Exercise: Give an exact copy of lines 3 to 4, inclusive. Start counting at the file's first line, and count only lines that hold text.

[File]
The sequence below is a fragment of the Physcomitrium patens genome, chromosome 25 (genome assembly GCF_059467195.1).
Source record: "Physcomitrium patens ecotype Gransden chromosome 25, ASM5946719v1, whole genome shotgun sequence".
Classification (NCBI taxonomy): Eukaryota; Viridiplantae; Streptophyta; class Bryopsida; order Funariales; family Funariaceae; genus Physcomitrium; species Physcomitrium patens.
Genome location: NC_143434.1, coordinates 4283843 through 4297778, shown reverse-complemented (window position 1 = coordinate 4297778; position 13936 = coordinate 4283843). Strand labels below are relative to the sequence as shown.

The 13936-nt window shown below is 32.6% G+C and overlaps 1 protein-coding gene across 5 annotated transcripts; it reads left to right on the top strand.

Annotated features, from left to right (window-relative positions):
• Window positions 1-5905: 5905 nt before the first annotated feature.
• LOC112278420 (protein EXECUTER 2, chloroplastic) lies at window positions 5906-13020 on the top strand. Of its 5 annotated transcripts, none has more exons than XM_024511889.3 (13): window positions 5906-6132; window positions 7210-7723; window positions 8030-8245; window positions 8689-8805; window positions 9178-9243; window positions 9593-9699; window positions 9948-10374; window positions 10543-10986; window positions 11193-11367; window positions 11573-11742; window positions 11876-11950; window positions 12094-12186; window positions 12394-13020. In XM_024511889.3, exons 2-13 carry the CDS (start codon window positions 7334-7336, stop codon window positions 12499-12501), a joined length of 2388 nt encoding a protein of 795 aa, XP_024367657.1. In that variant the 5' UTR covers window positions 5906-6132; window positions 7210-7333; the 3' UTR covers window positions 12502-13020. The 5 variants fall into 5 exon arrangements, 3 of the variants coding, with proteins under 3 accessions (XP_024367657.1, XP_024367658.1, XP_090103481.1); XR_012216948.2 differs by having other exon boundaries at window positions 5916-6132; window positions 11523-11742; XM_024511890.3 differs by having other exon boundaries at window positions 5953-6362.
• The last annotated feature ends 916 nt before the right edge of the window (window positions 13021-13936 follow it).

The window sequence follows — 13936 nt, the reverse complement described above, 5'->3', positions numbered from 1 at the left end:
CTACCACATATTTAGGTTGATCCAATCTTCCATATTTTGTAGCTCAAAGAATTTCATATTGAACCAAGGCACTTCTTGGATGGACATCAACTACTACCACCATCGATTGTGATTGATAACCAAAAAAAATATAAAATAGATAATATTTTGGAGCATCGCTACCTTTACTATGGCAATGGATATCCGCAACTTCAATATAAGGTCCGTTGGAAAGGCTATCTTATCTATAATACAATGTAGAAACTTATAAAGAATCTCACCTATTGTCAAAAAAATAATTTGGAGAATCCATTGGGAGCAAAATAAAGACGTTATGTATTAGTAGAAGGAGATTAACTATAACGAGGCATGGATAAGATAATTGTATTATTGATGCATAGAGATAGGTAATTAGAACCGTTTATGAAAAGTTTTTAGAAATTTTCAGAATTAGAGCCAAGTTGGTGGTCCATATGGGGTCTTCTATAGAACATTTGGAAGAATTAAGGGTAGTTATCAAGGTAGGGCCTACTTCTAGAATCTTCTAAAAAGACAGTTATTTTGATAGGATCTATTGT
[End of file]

Classification (NCBI taxonomy): Eukaryota; Viridiplantae; Streptophyta; class Bryopsida; order Funariales; family Funariaceae; genus Physcomitrium; species Physcomitrium patens.
Genome location: NC_143434.1, coordinates 4283843 through 4297778, shown reverse-complemented (window position 1 = coordinate 4297778; position 13936 = coordinate 4283843). Strand labels below are relative to the sequence as shown.